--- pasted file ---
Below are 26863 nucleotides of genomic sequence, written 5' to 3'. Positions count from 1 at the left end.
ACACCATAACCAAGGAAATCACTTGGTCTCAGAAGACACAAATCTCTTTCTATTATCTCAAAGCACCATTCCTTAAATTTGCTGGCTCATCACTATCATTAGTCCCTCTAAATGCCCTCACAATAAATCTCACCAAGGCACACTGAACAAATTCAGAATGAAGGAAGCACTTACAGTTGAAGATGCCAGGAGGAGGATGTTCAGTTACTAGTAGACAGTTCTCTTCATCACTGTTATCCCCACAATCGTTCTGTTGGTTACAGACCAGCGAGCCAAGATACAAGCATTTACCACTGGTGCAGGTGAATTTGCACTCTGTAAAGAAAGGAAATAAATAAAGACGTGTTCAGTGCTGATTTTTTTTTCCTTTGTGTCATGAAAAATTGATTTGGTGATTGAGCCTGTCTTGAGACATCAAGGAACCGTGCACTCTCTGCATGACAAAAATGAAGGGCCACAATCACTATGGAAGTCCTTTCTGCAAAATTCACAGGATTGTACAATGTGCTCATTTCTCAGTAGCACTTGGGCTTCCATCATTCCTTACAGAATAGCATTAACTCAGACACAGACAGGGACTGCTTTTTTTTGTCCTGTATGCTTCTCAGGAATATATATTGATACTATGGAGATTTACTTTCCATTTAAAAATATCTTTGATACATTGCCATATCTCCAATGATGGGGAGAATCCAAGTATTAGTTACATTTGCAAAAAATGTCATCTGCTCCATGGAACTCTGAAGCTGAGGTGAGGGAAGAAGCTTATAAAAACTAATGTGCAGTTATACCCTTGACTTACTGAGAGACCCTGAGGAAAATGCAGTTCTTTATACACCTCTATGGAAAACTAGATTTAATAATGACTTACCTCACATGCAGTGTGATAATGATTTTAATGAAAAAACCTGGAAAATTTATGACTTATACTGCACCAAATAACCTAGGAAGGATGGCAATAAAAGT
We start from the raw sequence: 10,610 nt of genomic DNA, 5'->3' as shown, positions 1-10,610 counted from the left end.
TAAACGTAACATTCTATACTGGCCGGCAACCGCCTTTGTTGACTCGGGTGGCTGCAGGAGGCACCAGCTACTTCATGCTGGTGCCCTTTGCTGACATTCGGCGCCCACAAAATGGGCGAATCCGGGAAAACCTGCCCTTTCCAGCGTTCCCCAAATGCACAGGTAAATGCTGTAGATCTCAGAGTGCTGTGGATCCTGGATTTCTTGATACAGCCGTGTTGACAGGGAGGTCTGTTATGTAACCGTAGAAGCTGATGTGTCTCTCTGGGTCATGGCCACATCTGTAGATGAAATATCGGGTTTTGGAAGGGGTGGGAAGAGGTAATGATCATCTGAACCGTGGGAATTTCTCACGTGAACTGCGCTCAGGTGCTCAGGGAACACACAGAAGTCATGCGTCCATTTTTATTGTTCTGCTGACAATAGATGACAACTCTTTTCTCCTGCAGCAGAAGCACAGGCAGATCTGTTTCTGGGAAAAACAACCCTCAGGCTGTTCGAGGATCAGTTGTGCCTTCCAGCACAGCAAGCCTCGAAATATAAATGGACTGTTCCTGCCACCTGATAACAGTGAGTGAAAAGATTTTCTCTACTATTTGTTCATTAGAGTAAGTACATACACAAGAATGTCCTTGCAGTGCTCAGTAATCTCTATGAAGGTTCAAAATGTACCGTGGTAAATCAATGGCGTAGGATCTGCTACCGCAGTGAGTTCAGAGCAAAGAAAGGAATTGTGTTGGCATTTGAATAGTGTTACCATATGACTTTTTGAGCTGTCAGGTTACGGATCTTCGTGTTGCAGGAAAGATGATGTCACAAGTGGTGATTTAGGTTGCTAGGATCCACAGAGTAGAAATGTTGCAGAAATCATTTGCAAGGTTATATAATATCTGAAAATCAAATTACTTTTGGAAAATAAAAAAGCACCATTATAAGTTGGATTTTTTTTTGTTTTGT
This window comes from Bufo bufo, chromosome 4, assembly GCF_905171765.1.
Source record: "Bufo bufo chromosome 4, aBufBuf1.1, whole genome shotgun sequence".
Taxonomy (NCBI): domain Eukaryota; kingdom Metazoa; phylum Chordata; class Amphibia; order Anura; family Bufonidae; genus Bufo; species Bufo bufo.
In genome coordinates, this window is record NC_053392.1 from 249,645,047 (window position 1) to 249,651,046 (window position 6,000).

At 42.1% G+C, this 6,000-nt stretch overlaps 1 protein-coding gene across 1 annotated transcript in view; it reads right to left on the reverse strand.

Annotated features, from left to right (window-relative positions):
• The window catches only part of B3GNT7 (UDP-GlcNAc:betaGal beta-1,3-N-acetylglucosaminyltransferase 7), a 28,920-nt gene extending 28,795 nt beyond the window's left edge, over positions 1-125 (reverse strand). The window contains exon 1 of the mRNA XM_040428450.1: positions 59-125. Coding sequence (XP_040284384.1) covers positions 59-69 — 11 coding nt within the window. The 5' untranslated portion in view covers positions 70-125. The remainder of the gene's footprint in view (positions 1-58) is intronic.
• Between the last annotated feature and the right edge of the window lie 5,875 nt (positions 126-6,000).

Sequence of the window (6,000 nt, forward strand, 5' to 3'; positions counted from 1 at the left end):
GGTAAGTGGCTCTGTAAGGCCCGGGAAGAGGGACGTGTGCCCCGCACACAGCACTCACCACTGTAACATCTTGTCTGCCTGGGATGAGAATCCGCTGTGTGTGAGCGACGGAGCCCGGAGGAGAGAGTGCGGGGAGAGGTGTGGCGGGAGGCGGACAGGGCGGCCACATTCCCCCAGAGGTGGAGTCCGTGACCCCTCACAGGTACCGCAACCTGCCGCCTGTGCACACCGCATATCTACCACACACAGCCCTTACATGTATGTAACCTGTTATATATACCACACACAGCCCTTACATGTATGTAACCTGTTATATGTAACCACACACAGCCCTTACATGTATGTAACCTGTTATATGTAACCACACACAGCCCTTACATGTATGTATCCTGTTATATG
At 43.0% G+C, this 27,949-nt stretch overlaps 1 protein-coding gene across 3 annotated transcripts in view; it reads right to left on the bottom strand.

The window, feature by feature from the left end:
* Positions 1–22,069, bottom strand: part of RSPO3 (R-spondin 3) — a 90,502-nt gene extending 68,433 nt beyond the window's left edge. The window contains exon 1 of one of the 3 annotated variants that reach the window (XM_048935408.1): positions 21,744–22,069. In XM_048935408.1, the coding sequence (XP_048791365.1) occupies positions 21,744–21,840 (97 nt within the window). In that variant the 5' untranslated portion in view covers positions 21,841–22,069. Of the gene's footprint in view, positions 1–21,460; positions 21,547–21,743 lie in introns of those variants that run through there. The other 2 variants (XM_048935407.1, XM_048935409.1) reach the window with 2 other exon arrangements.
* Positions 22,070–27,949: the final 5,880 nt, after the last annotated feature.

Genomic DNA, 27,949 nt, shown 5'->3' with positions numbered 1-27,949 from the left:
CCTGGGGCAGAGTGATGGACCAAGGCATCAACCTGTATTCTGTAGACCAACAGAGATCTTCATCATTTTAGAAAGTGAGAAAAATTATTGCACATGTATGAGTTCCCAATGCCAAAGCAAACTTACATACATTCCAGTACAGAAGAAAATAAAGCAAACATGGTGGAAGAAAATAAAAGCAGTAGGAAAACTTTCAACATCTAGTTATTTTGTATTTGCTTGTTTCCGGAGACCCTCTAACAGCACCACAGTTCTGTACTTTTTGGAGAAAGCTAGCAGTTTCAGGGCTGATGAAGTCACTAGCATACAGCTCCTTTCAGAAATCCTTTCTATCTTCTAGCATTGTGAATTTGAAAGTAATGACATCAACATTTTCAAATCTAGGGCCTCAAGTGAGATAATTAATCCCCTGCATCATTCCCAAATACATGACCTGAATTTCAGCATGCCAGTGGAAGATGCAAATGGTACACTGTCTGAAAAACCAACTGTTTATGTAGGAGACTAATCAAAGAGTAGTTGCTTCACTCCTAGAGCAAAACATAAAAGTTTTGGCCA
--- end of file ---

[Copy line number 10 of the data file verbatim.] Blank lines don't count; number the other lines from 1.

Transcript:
Annotated features, from left to right (window-relative positions):